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Over-fishing threatens Arabian Gulf species
BY MARIECAR JARA-PUYOD January 21, 2019
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ABU DHABI: Four hundred and seventy-one marine bony fish species in the Arabian Gulf are in danger due to over-fishing, climate change and coastal development, according to a 2013-2017 joint research study conducted by experts and released for media, on Sunday.

Of the 471, excluding sharks and rays, “the endangered species are mainly coral-dependent species and are outside of these habitats. Given the decline in these habitats in recent years, these species are highly vulnerable to further environmental change,” research study co-author and New York University-Abu Dhabi (NYU-Abu Dhabi) Biology Associate Professor John Burt, stated in an e-mail interview.

Of the 471, 47 per cent or 221 of the species assessed have been “pressured by fisheries or harvesting,” more known as over-fishing while 32 per cent or 151 have been affected to a loss of habitat.

“In particular, loss of coral reef habitat is a result of climate change and coastal development, as coral reefs are a major foraging and/or nursery area for many fish species in the Gulf.”

Burt explained the research study was conducted by the NYU-Abu Dhabi along with the International Union for Conservation of Nature (IUCN), a global organisation into the sustainability of natural resources, and other entities, as “fish communities are one of the most economically and ecologically important groups in the Gulf region, and there has been wide recognition that they have come under increasing pressure in recent decades both within government agencies and in research circles.”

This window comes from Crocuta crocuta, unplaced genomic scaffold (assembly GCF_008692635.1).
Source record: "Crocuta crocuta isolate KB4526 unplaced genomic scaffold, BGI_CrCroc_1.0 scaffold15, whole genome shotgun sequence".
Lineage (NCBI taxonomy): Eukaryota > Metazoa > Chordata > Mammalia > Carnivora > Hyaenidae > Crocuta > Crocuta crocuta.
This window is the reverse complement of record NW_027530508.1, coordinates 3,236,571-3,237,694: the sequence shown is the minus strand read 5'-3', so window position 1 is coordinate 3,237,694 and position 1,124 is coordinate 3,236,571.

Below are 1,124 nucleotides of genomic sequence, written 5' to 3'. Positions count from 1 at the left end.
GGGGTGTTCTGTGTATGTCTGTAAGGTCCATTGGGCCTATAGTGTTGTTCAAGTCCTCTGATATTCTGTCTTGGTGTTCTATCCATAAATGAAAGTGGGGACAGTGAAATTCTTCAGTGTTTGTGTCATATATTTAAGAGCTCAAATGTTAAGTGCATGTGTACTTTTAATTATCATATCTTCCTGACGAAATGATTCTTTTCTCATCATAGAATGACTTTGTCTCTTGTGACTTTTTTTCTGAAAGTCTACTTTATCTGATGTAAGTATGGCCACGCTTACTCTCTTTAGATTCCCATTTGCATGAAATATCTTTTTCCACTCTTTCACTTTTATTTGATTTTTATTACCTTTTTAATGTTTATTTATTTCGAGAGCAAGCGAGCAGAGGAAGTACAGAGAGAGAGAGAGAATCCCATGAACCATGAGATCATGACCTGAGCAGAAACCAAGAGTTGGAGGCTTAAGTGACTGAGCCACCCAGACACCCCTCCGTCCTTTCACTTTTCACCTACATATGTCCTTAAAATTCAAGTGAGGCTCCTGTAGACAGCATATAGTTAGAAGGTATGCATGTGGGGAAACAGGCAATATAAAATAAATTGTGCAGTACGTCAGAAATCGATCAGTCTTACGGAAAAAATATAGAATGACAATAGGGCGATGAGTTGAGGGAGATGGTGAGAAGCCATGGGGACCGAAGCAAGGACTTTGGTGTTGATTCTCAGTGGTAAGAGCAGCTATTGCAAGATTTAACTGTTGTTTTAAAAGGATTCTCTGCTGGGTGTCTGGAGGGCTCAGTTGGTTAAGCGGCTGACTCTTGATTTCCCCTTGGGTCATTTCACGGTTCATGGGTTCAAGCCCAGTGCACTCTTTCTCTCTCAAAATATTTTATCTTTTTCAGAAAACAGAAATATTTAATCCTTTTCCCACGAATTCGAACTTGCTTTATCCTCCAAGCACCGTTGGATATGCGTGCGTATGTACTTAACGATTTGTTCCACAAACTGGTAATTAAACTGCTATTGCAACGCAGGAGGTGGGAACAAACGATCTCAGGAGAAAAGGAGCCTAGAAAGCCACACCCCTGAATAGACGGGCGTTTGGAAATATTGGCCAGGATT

He added, “This is to provide an up-to-date assessment of the status of all known fish species in the region so that regional marine managers could target their conservation efforts towards the most vulnerable species.”

On the threats, Burt commented, “Over-fishing reduces populations in some cases to the point where there is insufficient brood stock.”

To illustrate, he cited the well-known reduction of cod stocks on the Grand Banks in North America.

In order to solve this problem, Burt stated, “There is a strong need for concerted management efforts among the Gulf nations. Many of the threats that face fish populations are trans-national in nature and most fish stocks are shared among multiple nations.”

The research is required for the “necessary coordinated activities to address the decline of fish species.”

The countries surrounding the Arabian Gulf includes the UAE, Saudi Arabia, Iran, Bahrain, Kuwait and Oman.

The research study was published in the monthly peer-reviewed “Biological Conservation” by Elsevier.
 

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